A gap is growing between the evolving talent demands of businesses and the ability of many HR functions to meet it. And that is raising some significant questions about the future of the ‘people’ profession.
But before we open that particular can of worms, let’s take a step back and review why this is such an important issue for senior leaders.
Klaus Schwab, CEO and Chairman of the World Economic Forum has pointed out that in the digital age:
“Talent, more than capital, will represent the critical production factor. For this reason, scarcity of a skilled workforce rather than the availability of financial capital is more likely to be the crippling limit to innovation, competitiveness and growth.”
You already know this. CEOs and their executive teams know this. Boards, private equity, venture capitalists and institutional investors know this. While the development of new business models to deal with the digital age remains vital, getting, keeping and motivating talent remains the number one concern.
Which is why every CEO worth his or her salt has refocussed on their talent agendas. Lawrence Bossidy, ex CEO of Honeywell said “Nothing we do is more important than hiring people. At the end of the day, you bet on people, not strategies.” Sir Richard Branson of Virgin weighed in with “Train people well enough so they can leave. Treat them well enough so they don’t have to.” Brian Chesky, CEO of AirBnB added “You gotta build a team that is so talented, they almost make you feel uncomfortable.” Well quite.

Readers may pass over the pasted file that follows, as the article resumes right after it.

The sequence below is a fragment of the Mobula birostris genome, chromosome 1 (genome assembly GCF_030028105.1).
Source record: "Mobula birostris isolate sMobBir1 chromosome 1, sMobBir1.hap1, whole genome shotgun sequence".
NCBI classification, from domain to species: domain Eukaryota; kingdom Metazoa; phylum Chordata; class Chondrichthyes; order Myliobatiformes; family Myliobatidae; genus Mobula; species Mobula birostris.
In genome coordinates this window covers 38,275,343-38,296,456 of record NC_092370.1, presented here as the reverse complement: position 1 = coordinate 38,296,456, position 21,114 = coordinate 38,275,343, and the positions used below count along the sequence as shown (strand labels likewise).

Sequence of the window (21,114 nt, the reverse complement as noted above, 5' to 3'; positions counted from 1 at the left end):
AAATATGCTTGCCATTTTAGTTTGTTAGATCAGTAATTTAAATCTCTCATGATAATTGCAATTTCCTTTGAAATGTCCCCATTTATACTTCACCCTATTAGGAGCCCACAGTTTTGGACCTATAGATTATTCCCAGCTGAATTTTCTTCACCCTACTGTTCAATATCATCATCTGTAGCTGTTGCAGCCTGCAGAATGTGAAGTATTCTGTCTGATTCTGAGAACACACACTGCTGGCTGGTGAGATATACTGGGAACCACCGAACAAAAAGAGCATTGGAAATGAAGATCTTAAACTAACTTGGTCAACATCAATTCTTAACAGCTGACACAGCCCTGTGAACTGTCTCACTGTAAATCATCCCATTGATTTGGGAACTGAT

In other words, people are kinda, sorta, maybe, just a little bit, the most important thing leaders should focus on! Which positions HR and the wider ‘people industry’ at the very heart of commercial decision-making. Again, you all already knew that.
However, what doesn’t seem to be fully appreciated is how much work, the workforce and the workplace have already fundamentally changed in the last ten years. While we busy ourselves fielding those ‘Future of Work’ emails (three this week already!), we tend to ignore the huge changes that have already (and continue to) completely reshape the world of talent.
It almost seems like HR is still waiting for the future to arrive when it’s already wiped its feet on the doormat, pulled up a chair and is methodically working its way through the last of the custard creams.
If this all sounds a bit alarmist, let me try to paint a picture. AI and automation are already redefining work (e.g. smart factories and robotic process automation) and the workforce (e.g. self-serve supermarket checkouts, chatbots and news anchors). New workplace models such as shared workspace (WeWork) and collaboration software (Slack) have already changed where and how work is delivered.
The expectation economy is redefining the value of human capital (check out Matthew Syed’s latest book Rebel Ideas), while changing workforce characteristics (e.g. Generation Y and Z) are reshaping talent supply. Technology has enabled the re-birth of the independent workforce and the new talent supply models that support it (e.g. Upwork, CloudFactory, Topcoder). Evolving worker aspirations are redefining employment relationships, as talent seeks shared cultural, social and environmental values and increased purpose and meaning (witness Google and Microsoft being forced by employees to ditch their military contracts).
So it follows therefore that with all that has already changed, approaches to human capital management (HCM) must have adapted with it. HR functions must have rapidly evolved to keep up with the macro forces that have completely reshaped the world of talent, right?
With some notable exceptions like Mattel, Square and Netflix, it seems many HR functions have hardly changed at all.